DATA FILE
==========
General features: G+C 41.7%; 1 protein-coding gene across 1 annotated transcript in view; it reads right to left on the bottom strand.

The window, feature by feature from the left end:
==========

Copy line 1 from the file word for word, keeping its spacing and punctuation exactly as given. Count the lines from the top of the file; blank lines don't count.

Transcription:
General features: G+C 41.7%; 1 protein-coding gene across 1 annotated transcript in view; it reads right to left on the bottom strand.